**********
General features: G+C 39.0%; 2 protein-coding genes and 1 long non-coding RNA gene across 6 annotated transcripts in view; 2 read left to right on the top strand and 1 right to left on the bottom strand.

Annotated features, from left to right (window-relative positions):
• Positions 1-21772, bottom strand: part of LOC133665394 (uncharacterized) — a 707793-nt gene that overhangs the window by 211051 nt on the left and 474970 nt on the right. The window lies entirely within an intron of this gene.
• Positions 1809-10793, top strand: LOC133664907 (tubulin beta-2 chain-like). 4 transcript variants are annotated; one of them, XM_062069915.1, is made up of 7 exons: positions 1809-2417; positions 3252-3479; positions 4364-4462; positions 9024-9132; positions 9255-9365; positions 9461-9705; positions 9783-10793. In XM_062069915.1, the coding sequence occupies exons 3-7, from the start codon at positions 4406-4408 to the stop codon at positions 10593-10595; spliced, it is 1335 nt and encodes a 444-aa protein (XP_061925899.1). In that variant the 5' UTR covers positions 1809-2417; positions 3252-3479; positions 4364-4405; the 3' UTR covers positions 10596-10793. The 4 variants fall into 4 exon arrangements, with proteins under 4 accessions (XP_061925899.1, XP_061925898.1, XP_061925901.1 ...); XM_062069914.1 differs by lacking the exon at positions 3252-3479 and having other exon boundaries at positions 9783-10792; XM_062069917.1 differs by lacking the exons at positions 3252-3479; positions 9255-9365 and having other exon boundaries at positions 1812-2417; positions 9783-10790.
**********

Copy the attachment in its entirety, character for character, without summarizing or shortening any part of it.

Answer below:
General features: G+C 39.0%; 2 protein-coding genes and 1 long non-coding RNA gene across 6 annotated transcripts in view; 2 read left to right on the top strand and 1 right to left on the bottom strand.

Annotated features, from left to right (window-relative positions):
• Positions 1-21772, bottom strand: part of LOC133665394 (uncharacterized) — a 707793-nt gene that overhangs the window by 211051 nt on the left and 474970 nt on the right. The window lies entirely within an intron of this gene.
• Positions 1809-10793, top strand: LOC133664907 (tubulin beta-2 chain-like). 4 transcript variants are annotated; one of them, XM_062069915.1, is made up of 7 exons: positions 1809-2417; positions 3252-3479; positions 4364-4462; positions 9024-9132; positions 9255-9365; positions 9461-9705; positions 9783-10793. In XM_062069915.1, the coding sequence occupies exons 3-7, from the start codon at positions 4406-4408 to the stop codon at positions 10593-10595; spliced, it is 1335 nt and encodes a 444-aa protein (XP_061925899.1). In that variant the 5' UTR covers positions 1809-2417; positions 3252-3479; positions 4364-4405; the 3' UTR covers positions 10596-10793. The 4 variants fall into 4 exon arrangements, with proteins under 4 accessions (XP_061925899.1, XP_061925898.1, XP_061925901.1 ...); XM_062069914.1 differs by lacking the exon at positions 3252-3479 and having other exon boundaries at positions 9783-10792; XM_062069917.1 differs by lacking the exons at positions 3252-3479; positions 9255-9365 and having other exon boundaries at positions 1812-2417; positions 9783-10790.